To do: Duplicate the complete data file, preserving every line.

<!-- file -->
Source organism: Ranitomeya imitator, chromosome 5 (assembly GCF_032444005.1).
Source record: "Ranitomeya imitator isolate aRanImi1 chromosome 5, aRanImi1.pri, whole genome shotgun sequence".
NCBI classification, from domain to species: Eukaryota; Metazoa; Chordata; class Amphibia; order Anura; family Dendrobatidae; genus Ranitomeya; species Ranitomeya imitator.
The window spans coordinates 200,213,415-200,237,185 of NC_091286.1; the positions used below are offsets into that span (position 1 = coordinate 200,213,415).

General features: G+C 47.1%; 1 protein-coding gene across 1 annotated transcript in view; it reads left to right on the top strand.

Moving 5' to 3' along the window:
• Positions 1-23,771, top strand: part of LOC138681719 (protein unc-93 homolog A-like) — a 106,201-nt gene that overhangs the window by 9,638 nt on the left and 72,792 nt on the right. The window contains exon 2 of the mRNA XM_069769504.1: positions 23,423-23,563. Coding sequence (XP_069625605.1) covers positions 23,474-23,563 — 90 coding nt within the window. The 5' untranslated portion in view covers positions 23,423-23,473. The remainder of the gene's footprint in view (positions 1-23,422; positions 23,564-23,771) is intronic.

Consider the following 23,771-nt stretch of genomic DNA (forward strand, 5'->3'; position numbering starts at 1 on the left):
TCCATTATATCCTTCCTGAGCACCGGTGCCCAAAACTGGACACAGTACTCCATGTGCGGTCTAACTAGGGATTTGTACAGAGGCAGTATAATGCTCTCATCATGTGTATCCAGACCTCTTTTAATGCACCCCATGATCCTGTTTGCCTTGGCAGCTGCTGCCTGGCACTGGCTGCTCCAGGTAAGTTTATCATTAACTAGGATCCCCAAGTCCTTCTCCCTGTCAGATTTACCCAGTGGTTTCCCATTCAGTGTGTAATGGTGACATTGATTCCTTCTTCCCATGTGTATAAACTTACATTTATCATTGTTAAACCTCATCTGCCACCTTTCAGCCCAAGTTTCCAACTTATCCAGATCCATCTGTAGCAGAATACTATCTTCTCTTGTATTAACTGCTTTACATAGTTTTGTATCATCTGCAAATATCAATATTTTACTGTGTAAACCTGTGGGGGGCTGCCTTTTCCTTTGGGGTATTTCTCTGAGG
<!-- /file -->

Source organism: Ranitomeya imitator, chromosome 5 (assembly GCF_032444005.1).
Source record: "Ranitomeya imitator isolate aRanImi1 chromosome 5, aRanImi1.pri, whole genome shotgun sequence".
NCBI classification, from domain to species: Eukaryota; Metazoa; Chordata; class Amphibia; order Anura; family Dendrobatidae; genus Ranitomeya; species Ranitomeya imitator.
The window spans coordinates 200,213,415-200,237,185 of NC_091286.1; the positions used below are offsets into that span (position 1 = coordinate 200,213,415).

General features: G+C 47.1%; 1 protein-coding gene across 1 annotated transcript in view; it reads left to right on the top strand.

Moving 5' to 3' along the window:
• Positions 1-23,771, top strand: part of LOC138681719 (protein unc-93 homolog A-like) — a 106,201-nt gene that overhangs the window by 9,638 nt on the left and 72,792 nt on the right. The window contains exon 2 of the mRNA XM_069769504.1: positions 23,423-23,563. Coding sequence (XP_069625605.1) covers positions 23,474-23,563 — 90 coding nt within the window. The 5' untranslated portion in view covers positions 23,423-23,473. The remainder of the gene's footprint in view (positions 1-23,422; positions 23,564-23,771) is intronic.

Consider the following 23,771-nt stretch of genomic DNA (forward strand, 5'->3'; position numbering starts at 1 on the left):
TCCATTATATCCTTCCTGAGCACCGGTGCCCAAAACTGGACACAGTACTCCATGTGCGGTCTAACTAGGGATTTGTACAGAGGCAGTATAATGCTCTCATCATGTGTATCCAGACCTCTTTTAATGCACCCCATGATCCTGTTTGCCTTGGCAGCTGCTGCCTGGCACTGGCTGCTCCAGGTAAGTTTATCATTAACTAGGATCCCCAAGTCCTTCTCCCTGTCAGATTTACCCAGTGGTTTCCCATTCAGTGTGTAATGGTGACATTGATTCCTTCTTCCCATGTGTATAAACTTACATTTATCATTGTTAAACCTCATCTGCCACCTTTCAGCCCAAGTTTCCAACTTATCCAGATCCATCTGTAGCAGAATACTATCTTCTCTTGTATTAACTGCTTTACATAGTTTTGTATCATCTGCAAATATCAATATTTTACTGTGTAAACCTGTGGGGGGCTGCCTTTTCCTTTGGGGTATTTCTCTGAGG